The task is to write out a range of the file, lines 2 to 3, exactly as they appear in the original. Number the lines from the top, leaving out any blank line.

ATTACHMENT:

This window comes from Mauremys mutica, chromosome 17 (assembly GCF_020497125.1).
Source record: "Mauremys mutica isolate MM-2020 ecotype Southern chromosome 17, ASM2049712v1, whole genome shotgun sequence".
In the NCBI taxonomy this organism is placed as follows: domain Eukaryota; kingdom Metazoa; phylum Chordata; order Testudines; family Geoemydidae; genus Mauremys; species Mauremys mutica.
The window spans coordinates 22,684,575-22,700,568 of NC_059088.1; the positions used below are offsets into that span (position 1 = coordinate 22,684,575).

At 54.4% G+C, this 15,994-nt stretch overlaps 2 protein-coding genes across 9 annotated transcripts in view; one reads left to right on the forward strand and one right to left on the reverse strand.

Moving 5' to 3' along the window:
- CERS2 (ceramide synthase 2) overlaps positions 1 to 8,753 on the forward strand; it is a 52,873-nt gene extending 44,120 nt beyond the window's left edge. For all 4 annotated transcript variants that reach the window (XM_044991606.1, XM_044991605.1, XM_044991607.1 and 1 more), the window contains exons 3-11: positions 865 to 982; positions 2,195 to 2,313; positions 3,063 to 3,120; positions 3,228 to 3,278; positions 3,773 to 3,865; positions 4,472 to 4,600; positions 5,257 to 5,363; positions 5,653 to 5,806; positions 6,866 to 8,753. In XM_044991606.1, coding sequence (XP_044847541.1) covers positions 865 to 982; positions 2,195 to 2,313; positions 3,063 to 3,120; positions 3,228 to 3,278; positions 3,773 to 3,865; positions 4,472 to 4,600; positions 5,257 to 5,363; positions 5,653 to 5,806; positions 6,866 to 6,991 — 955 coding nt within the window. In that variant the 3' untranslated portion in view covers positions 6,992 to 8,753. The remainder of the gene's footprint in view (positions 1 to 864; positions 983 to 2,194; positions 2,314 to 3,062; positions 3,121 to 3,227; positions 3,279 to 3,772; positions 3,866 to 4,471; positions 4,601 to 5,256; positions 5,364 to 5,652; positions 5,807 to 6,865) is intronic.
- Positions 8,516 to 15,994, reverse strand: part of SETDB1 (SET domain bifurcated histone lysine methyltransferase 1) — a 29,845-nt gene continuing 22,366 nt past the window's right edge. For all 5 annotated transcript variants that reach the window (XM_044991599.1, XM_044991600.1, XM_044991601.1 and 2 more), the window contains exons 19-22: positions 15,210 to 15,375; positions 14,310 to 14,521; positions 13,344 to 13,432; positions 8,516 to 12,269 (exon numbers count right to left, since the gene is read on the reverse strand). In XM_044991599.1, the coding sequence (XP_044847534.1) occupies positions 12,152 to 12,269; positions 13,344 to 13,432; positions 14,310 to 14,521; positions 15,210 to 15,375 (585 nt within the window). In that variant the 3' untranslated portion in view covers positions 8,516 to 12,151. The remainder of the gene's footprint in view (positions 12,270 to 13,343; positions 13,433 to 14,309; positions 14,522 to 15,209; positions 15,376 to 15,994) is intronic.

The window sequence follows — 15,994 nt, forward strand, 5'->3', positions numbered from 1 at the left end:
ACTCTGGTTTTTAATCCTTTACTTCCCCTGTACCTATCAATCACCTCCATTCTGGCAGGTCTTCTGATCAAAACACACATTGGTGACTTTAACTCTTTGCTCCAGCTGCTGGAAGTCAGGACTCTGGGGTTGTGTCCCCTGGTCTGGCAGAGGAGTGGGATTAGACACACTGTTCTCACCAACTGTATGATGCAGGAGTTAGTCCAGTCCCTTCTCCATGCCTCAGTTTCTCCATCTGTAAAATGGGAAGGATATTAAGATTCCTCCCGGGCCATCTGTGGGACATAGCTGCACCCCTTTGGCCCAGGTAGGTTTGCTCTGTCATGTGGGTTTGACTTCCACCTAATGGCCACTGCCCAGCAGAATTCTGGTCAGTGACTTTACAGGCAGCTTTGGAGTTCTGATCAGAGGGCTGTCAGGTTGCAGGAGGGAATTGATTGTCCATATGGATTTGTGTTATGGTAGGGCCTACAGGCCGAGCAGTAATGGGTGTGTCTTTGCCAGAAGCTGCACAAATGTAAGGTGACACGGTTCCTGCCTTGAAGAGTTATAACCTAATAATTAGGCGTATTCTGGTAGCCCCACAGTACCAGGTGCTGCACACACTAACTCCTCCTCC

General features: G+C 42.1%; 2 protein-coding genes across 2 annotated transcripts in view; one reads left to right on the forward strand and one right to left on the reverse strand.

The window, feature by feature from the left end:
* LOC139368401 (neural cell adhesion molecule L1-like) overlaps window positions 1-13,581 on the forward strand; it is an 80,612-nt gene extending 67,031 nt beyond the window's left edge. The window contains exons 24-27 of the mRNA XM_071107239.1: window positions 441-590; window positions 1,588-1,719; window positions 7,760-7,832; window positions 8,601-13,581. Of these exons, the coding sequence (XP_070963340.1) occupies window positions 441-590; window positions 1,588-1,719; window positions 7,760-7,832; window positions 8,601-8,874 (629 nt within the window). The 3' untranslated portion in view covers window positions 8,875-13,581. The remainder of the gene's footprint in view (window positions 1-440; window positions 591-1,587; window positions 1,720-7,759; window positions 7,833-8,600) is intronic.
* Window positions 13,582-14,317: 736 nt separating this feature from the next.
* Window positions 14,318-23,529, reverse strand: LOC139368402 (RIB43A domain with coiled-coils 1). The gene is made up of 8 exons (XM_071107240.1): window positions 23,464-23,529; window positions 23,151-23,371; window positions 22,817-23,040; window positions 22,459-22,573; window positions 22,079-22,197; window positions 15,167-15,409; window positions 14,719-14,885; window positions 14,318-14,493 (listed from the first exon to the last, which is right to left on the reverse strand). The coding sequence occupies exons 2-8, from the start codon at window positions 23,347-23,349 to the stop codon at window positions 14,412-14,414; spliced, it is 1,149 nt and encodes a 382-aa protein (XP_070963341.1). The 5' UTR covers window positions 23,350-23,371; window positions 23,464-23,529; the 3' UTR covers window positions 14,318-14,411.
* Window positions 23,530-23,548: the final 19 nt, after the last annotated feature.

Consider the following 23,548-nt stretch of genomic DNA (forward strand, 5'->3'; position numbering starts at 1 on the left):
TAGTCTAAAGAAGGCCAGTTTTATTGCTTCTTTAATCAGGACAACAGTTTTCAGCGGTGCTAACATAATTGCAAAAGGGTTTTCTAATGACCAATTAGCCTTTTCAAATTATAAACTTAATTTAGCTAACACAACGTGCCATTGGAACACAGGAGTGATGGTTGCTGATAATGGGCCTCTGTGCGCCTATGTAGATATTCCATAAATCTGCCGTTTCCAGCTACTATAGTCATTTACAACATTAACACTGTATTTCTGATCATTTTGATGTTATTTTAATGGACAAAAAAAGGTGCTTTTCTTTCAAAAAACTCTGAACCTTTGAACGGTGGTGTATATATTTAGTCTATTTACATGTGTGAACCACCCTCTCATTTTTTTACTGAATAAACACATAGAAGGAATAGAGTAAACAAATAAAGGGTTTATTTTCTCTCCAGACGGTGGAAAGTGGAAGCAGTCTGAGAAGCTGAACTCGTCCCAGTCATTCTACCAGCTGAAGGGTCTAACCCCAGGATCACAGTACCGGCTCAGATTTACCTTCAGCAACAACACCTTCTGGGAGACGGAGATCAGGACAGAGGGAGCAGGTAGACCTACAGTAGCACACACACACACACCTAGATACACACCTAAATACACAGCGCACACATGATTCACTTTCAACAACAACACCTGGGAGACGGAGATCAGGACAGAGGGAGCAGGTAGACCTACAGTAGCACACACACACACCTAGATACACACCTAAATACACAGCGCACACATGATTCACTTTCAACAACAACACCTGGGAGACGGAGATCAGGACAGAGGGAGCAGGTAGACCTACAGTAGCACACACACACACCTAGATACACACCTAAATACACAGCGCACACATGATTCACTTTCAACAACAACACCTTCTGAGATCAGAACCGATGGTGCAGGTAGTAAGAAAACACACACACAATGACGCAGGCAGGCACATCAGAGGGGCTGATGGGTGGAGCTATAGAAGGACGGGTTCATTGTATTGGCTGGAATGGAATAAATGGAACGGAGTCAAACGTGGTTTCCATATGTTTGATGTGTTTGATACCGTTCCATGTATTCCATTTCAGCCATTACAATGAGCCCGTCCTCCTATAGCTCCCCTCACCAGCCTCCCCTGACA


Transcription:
Source record: "Mauremys mutica isolate MM-2020 ecotype Southern chromosome 17, ASM2049712v1, whole genome shotgun sequence".
In the NCBI taxonomy this organism is placed as follows: domain Eukaryota; kingdom Metazoa; phylum Chordata; order Testudines; family Geoemydidae; genus Mauremys; species Mauremys mutica.